Other states have already paved the way for open enrollment. Nearly all U.S. states allow for some measure of transfer policies: 43 allow for transfers outside of the student’s district and 27 allow for transfers to other schools within the district. Nor are all state rules voluntary: 24 states require schools to accept out-of-district transfer students, while 19 states require schools to accept students initially assigned to other schools in the same district.
But Doyle said many parents aren’t aware of the option. “In its most basic terms, open enrollment is just choosing a neighborhood public school other than the one that you’re zoned for,” she said. “But a lot of families aren’t sure if they’re eligible for it, or whether their school participates.”
Many parents want their children to stay in a public school, but are often looking for a different one to take advantage of sports, a specific class, or a language class being offered, Doyle said. While the National School Choice Awareness Foundation offers information on several forms of school choice, she said the last two years of the group’s website traffic show the highest interest in open enrollment.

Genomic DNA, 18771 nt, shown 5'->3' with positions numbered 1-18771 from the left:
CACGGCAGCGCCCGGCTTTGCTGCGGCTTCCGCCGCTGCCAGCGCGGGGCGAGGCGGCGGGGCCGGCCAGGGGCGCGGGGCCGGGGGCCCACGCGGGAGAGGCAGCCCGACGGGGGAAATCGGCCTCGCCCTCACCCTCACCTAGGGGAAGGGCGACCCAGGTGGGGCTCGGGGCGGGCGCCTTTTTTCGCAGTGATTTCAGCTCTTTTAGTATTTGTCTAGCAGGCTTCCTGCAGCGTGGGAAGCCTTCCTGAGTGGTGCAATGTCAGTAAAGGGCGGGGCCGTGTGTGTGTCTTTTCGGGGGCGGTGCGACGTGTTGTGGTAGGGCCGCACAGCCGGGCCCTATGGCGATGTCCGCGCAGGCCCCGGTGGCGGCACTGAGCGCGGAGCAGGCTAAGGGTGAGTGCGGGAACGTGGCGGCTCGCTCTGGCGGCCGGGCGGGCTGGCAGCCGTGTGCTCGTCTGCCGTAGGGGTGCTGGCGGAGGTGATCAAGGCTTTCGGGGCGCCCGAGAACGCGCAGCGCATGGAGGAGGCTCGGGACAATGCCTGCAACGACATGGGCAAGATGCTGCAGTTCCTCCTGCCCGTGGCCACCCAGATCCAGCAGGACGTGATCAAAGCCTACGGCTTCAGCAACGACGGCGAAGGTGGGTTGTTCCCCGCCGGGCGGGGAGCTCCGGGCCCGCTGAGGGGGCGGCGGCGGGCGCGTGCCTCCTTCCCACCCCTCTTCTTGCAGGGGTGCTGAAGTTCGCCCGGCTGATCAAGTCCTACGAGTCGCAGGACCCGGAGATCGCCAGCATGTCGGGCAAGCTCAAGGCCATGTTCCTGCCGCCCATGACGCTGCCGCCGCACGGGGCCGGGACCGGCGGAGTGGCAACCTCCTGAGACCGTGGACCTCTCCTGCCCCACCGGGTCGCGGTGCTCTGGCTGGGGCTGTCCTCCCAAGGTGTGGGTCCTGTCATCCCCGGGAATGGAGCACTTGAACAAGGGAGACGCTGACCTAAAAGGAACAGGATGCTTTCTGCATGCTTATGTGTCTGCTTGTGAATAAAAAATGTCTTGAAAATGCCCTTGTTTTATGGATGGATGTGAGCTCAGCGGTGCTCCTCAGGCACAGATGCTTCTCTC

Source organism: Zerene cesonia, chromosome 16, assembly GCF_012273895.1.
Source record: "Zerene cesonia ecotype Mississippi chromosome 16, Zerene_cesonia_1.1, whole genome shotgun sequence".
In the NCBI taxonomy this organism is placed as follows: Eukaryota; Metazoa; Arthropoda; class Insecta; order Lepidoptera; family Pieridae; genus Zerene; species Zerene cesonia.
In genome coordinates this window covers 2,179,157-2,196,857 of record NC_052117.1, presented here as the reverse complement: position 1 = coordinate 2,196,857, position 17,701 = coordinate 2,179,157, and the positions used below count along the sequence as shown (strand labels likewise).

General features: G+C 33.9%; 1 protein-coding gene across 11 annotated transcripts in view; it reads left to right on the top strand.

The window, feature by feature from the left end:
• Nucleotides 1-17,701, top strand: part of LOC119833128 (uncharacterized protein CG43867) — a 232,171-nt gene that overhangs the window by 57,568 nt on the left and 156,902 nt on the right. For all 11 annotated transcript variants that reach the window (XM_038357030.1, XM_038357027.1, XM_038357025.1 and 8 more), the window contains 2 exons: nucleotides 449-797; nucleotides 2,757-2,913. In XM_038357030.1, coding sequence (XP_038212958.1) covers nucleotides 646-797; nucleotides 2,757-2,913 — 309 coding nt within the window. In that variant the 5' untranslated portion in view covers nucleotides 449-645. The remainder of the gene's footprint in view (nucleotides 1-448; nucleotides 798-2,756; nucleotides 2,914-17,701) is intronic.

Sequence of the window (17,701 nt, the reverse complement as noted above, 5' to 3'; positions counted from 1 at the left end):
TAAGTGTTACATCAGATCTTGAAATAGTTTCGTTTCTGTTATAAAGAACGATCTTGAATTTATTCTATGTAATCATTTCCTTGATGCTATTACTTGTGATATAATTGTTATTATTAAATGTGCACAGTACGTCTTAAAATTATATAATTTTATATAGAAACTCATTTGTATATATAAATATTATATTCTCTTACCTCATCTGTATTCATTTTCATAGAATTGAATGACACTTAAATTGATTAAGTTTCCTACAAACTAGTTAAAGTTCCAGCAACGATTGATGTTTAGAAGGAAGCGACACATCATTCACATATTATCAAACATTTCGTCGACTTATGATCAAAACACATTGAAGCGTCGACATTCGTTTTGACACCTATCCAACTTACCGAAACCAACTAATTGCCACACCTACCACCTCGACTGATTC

In February, an EdChoice survey of U.S. adults found 70 percent of Democrat respondents and 63 percent of Republicans approved of intradistrict open enrollment, or students transferring within their district. Numbers were identical across party lines with regards to transferring between districts: 68 percent of Democrats and Republicans were in favor.
That bipartisan interest is lacking in the Kansas Legislature, however. The state Senate passed a measure on open enrollment March 22 by a margin of 23-16. Only Republicans voted for the bill. The next day, in the House, 63 Republicans voted in favor of an open enrollment measure, while 59 senators (both Republican and Democrat) opposed it.
Because both chambers have a Republican majority, Rep. Johnson said, “sometimes any issue right now, here in Kansas, it’s an automatic opposition.” He suggested some Democratic lawmakers may be concerned about losing students — and funding — in blue districts.
Often, concerns about open enrollment revolve around funding or logistics. Some opponents express concern about students transferring multiple times a year or transferring late in the year. Others worry nonresident students will drive up costs that are met by resident families’ property taxes. North of Kansas City, officials from Fort Leavenworth Unified School District, with a predominantly military family constituency, wrote that their school population moves so often that determining capacity for out-of-district transfers would be difficult.